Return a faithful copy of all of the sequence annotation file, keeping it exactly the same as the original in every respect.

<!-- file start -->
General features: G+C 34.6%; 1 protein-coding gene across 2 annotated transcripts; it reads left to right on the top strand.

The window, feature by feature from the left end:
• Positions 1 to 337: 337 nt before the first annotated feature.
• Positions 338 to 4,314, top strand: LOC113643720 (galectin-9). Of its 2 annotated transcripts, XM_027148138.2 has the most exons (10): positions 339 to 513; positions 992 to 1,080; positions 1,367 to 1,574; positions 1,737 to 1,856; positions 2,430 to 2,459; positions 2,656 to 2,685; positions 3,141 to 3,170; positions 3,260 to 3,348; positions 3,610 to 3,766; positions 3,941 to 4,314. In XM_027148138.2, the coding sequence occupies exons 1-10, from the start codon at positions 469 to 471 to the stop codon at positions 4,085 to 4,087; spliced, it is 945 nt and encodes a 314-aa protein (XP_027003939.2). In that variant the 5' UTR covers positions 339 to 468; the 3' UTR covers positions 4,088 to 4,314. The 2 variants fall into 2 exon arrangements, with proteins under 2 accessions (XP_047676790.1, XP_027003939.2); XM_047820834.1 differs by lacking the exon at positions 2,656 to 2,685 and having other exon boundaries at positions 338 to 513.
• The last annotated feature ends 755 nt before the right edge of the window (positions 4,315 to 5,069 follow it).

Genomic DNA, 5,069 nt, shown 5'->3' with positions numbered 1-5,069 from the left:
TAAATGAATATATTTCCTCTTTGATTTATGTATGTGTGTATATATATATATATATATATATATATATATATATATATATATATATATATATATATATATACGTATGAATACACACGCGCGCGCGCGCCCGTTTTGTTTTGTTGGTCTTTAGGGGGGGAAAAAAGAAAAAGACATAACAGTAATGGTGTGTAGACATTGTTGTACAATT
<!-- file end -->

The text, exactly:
General features: G+C 34.6%; 1 protein-coding gene across 2 annotated transcripts; it reads left to right on the top strand.

The window, feature by feature from the left end:
• Positions 1 to 337: 337 nt before the first annotated feature.
• Positions 338 to 4,314, top strand: LOC113643720 (galectin-9). Of its 2 annotated transcripts, XM_027148138.2 has the most exons (10): positions 339 to 513; positions 992 to 1,080; positions 1,367 to 1,574; positions 1,737 to 1,856; positions 2,430 to 2,459; positions 2,656 to 2,685; positions 3,141 to 3,170; positions 3,260 to 3,348; positions 3,610 to 3,766; positions 3,941 to 4,314. In XM_027148138.2, the coding sequence occupies exons 1-10, from the start codon at positions 469 to 471 to the stop codon at positions 4,085 to 4,087; spliced, it is 945 nt and encodes a 314-aa protein (XP_027003939.2). In that variant the 5' UTR covers positions 339 to 468; the 3' UTR covers positions 4,088 to 4,314. The 2 variants fall into 2 exon arrangements, with proteins under 2 accessions (XP_047676790.1, XP_027003939.2); XM_047820834.1 differs by lacking the exon at positions 2,656 to 2,685 and having other exon boundaries at positions 338 to 513.
• The last annotated feature ends 755 nt before the right edge of the window (positions 4,315 to 5,069 follow it).

Genomic DNA, 5,069 nt, shown 5'->3' with positions numbered 1-5,069 from the left:
TAAATGAATATATTTCCTCTTTGATTTATGTATGTGTGTATATATATATATATATATATATATATATATATATATATATATATATATATATATATATATACGTATGAATACACACGCGCGCGCGCGCCCGTTTTGTTTTGTTGGTCTTTAGGGGGGGAAAAAAGAAAAAGACATAACAGTAATGGTGTGTAGACATTGTTGTACAATT